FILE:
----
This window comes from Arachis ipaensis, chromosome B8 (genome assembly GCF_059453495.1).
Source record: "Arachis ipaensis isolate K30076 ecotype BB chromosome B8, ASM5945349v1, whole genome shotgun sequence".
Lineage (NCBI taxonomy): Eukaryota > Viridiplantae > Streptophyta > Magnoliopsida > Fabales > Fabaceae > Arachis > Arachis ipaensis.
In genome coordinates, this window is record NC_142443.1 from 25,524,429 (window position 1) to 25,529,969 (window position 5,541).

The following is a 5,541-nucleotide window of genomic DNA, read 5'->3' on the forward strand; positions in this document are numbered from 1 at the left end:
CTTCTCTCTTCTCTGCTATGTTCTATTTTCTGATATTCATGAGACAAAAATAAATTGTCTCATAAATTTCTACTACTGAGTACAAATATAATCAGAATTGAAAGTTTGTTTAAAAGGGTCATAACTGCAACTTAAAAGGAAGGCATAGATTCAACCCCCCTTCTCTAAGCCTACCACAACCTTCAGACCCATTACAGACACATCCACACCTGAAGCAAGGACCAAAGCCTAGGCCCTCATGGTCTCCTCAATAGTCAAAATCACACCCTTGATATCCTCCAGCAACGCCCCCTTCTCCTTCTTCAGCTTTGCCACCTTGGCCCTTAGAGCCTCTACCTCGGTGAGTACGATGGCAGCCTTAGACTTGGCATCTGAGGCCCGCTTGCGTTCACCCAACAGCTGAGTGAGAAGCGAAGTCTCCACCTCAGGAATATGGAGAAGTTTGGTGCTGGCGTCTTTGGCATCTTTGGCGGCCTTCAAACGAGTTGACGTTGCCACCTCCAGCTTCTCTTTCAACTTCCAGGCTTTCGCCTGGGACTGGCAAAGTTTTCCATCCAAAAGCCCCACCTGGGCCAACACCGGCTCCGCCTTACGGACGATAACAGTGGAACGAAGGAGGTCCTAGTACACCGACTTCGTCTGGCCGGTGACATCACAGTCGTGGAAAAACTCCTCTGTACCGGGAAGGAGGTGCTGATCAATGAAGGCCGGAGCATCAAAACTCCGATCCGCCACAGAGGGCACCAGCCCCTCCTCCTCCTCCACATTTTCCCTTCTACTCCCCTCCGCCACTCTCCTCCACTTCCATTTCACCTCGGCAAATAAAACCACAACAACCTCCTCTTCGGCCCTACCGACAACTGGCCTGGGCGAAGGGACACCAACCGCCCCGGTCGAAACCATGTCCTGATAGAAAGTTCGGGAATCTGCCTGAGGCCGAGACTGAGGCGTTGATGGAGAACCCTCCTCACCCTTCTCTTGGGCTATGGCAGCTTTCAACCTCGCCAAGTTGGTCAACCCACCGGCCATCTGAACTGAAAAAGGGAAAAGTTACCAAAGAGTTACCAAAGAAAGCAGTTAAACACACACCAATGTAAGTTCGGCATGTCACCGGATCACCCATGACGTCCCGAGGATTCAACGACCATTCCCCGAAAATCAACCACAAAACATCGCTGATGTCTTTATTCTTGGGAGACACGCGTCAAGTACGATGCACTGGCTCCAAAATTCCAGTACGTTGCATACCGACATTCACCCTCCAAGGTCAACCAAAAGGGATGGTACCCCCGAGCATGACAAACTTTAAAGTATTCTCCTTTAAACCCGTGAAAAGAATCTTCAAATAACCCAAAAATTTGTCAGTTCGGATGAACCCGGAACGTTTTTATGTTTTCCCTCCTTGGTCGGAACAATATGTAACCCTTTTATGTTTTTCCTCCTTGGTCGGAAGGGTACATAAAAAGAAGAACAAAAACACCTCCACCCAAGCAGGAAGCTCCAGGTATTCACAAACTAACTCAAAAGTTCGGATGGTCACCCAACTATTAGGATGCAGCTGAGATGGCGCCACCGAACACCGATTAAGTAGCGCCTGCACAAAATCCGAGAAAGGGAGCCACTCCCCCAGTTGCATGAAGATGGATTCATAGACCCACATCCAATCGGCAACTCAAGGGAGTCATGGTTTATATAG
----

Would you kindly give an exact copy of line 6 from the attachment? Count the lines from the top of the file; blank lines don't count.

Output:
CTTCTCTCTTCTCTGCTATGTTCTATTTTCTGATATTCATGAGACAAAAATAAATTGTCTCATAAATTTCTACTACTGAGTACAAATATAATCAGAATTGAAAGTTTGTTTAAAAGGGTCATAACTGCAACTTAAAAGGAAGGCATAGATTCAACCCCCCTTCTCTAAGCCTACCACAACCTTCAGACCCATTACAGACACATCCACACCTGAAGCAAGGACCAAAGCCTAGGCCCTCATGGTCTCCTCAATAGTCAAAATCACACCCTTGATATCCTCCAGCAACGCCCCCTTCTCCTTCTTCAGCTTTGCCACCTTGGCCCTTAGAGCCTCTACCTCGGTGAGTACGATGGCAGCCTTAGACTTGGCATCTGAGGCCCGCTTGCGTTCACCCAACAGCTGAGTGAGAAGCGAAGTCTCCACCTCAGGAATATGGAGAAGTTTGGTGCTGGCGTCTTTGGCATCTTTGGCGGCCTTCAAACGAGTTGACGTTGCCACCTCCAGCTTCTCTTTCAACTTCCAGGCTTTCGCCTGGGACTGGCAAAGTTTTCCATCCAAAAGCCCCACCTGGGCCAACACCGGCTCCGCCTTACGGACGATAACAGTGGAACGAAGGAGGTCCTAGTACACCGACTTCGTCTGGCCGGTGACATCACAGTCGTGGAAAAACTCCTCTGTACCGGGAAGGAGGTGCTGATCAATGAAGGCCGGAGCATCAAAACTCCGATCCGCCACAGAGGGCACCAGCCCCTCCTCCTCCTCCACATTTTCCCTTCTACTCCCCTCCGCCACTCTCCTCCACTTCCATTTCACCTCGGCAAATAAAACCACAACAACCTCCTCTTCGGCCCTACCGACAACTGGCCTGGGCGAAGGGACACCAACCGCCCCGGTCGAAACCATGTCCTGATAGAAAGTTCGGGAATCTGCCTGAGGCCGAGACTGAGGCGTTGATGGAGAACCCTCCTCACCCTTCTCTTGGGCTATGGCAGCTTTCAACCTCGCCAAGTTGGTCAACCCACCGGCCATCTGAACTGAAAAAGGGAAAAGTTACCAAAGAGTTACCAAAGAAAGCAGTTAAACACACACCAATGTAAGTTCGGCATGTCACCGGATCACCCATGACGTCCCGAGGATTCAACGACCATTCCCCGAAAATCAACCACAAAACATCGCTGATGTCTTTATTCTTGGGAGACACGCGTCAAGTACGATGCACTGGCTCCAAAATTCCAGTACGTTGCATACCGACATTCACCCTCCAAGGTCAACCAAAAGGGATGGTACCCCCGAGCATGACAAACTTTAAAGTATTCTCCTTTAAACCCGTGAAAAGAATCTTCAAATAACCCAAAAATTTGTCAGTTCGGATGAACCCGGAACGTTTTTATGTTTTCCCTCCTTGGTCGGAACAATATGTAACCCTTTTATGTTTTTCCTCCTTGGTCGGAAGGGTACATAAAAAGAAGAACAAAAACACCTCCACCCAAGCAGGAAGCTCCAGGTATTCACAAACTAACTCAAAAGTTCGGATGGTCACCCAACTATTAGGATGCAGCTGAGATGGCGCCACCGAACACCGATTAAGTAGCGCCTGCACAAAATCCGAGAAAGGGAGCCACTCCCCCAGTTGCATGAAGATGGATTCATAGACCCACATCCAATCGGCAACTCAAGGGAGTCATGGTTTATATAG